Thursday, May 29, 2008

the oppressed

So I just finished reading "Pedagogy of the Oppressed".  It took me until I was about halfway through the article before I could make any sense out of what Freire was trying to say.  But once I started to understand, I started wondering how this can all be applied to teaching in the United States, in Rochester New York.  Here's what I came up with.
Only when teachers themselves identify themselves as oppressed, can they truly connect with students, who are also oppressed in some way, whether it be race, socioeconomic class, gender, etc., in order to establish a "community of learners."  Once we stop seeing "disadvantaged" kids as being disadvantaged, or "unfortunates" as Freire says (p. 54) can we reach them and teach them.  This has been a HUGE realization for me in the past few weeks/months.  I always knew that I wanted to teach in the city, but it was always for the wrong reasons.  I would tell people that I wanted to help those kids.  Now I realize that my view of those kids as being "unfortunates" has hindered my ability to teach them.  
I think that only once teachers can get past the idea that they are the "expert" in the class (oppression!!!), can they really teach their students.  This ties into establishing a community of learners as well, as in such a learning environment, everyone is equal and contributes something.  The teacher is there for support rather than to transmit knowledge.  This type of community cannot exist in an oppressive environment where the teacher views his/her students as unfortunates.  Rather, the teacher must see the value and importance of what each individual student brings to school, every day.

3 comments:

Lisabeth said...

Great thoughts Shannon. I appreciate that you are taking the 'tough theory' stuff and applying it to your situations.

I agree that it is very important to not work from a deficit model when viewing students in our classrooms, it places them, and us, at a disadvantage from the start.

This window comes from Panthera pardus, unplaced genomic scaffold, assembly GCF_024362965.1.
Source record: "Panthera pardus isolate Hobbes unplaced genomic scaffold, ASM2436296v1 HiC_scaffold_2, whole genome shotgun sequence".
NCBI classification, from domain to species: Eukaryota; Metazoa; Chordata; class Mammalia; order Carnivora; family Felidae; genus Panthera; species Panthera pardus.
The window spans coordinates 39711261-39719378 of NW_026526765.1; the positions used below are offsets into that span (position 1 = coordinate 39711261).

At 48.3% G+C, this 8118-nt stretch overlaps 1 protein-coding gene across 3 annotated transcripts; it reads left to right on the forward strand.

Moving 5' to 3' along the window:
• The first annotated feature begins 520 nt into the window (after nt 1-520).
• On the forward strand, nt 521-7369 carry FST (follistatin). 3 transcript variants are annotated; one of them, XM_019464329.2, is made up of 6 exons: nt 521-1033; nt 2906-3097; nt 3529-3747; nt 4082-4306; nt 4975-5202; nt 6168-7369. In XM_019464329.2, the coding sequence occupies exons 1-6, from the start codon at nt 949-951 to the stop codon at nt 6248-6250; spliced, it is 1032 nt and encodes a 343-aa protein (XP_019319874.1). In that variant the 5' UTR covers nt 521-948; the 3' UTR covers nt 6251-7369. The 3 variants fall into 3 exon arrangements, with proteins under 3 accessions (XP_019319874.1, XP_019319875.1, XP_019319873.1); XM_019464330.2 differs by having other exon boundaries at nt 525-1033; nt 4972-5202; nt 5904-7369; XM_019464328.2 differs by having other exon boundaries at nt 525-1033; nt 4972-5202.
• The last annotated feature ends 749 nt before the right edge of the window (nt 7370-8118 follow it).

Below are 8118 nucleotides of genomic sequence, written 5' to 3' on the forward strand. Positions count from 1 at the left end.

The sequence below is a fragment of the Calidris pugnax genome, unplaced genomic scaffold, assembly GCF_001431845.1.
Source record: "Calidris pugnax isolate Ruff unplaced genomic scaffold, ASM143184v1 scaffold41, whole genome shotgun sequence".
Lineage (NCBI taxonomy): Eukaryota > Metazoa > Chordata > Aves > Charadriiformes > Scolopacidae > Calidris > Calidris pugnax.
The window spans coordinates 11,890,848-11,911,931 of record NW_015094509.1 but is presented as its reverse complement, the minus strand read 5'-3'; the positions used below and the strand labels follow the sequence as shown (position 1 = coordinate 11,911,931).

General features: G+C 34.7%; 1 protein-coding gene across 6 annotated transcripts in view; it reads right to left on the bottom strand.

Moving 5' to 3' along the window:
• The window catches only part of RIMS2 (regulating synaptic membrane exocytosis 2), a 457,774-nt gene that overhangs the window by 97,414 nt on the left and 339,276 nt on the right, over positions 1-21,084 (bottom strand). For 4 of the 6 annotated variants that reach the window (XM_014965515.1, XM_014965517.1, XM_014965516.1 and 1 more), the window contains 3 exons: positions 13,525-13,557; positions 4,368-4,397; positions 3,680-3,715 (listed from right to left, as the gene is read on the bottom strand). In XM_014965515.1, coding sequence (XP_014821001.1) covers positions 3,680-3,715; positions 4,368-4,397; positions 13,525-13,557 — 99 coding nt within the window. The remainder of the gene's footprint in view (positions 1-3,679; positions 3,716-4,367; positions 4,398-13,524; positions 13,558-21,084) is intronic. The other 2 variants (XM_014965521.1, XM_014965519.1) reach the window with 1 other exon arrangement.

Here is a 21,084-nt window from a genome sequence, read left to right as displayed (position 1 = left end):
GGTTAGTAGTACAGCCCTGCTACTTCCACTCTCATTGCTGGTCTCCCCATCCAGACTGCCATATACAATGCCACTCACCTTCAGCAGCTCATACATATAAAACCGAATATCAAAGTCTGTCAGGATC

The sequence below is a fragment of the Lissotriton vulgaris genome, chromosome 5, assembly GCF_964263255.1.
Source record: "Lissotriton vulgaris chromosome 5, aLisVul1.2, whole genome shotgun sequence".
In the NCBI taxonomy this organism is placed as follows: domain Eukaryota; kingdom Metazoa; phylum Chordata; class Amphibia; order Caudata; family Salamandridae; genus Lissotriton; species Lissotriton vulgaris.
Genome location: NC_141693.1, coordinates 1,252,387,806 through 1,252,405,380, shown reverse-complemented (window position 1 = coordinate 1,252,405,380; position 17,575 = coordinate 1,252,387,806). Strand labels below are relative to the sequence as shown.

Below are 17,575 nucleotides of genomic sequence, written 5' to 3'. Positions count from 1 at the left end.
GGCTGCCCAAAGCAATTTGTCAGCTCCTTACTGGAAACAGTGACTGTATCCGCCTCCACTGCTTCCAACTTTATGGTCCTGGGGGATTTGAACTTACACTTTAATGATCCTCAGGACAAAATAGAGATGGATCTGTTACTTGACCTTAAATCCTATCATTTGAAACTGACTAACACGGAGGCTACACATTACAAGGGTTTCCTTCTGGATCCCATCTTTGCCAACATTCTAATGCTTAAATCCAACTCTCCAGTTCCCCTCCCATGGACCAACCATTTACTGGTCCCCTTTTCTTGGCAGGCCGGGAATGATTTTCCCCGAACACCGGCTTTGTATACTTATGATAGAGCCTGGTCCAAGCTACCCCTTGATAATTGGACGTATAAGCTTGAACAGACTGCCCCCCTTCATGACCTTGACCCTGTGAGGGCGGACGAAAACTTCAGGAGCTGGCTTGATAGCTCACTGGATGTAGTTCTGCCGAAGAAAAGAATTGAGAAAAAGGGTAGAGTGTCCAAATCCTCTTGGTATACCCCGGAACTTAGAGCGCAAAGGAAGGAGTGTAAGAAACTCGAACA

In what ways can we adjust the curriculum to position ourselves as community learners and not experts?

Thanks for your thoughts!!!

Pierce said...

Shannon,I agree with the things that you alluded to in your post. I think that it is very important not to enter the classroom with a deficit view of the students that we are teaching. I also think that it is important to remember that a deficit view of students can exist in other types of schools besides urban schools. A teacher can also have a deficit view of students in a rural or a suburban setting. As you said this does place the students and the teachers at a disadvantage.

Grace Butler said...

Yes, you have put it quite well. You cannot free the oppressed by 'helping' them. Putting yourself in that position is to assert superiority over them, which reinforces the original oppressive hierarchy.

I also understand why we mustn't approach teaching using a deficit model. All students have strengths, skills, and literacies. If we focus on those that they have not mastered, then we are inherently devaluing those others that they have. My greatest (personal) difficulty with what you have written is learning to think of myself as NOT the expert. I'm teaching French, so shouldn't I be the expert, or at least more advanced than those I'm teaching?

Yet this is perhaps where the idea of multiple literacies comes in. Sure, I may know more French than my students, but there's so much more than that to a class. FIrst, there's the WAY in which one learns a language. There are so many different ways of viewing it and making sense of it. I certainly don't have a monopoly on these, and what worked for me may very well not work for my students. Their experiences and mind-sets are just as valuable and legitimate as my own. What's more, language is not the only thing taught in a French class. Culture and history also play an important part, for example. Again, I need to understand that my students have their own histories and cultures that may in unique ways relate to those of the francophone world. To assume that I am the expert is to negate the validity of the knowledge they bring to the class. It may also undermine their ability to understand and connect with the material being learned.

Thanks for your post. It's got me thinking, and musing out loud (so to speak) has helped.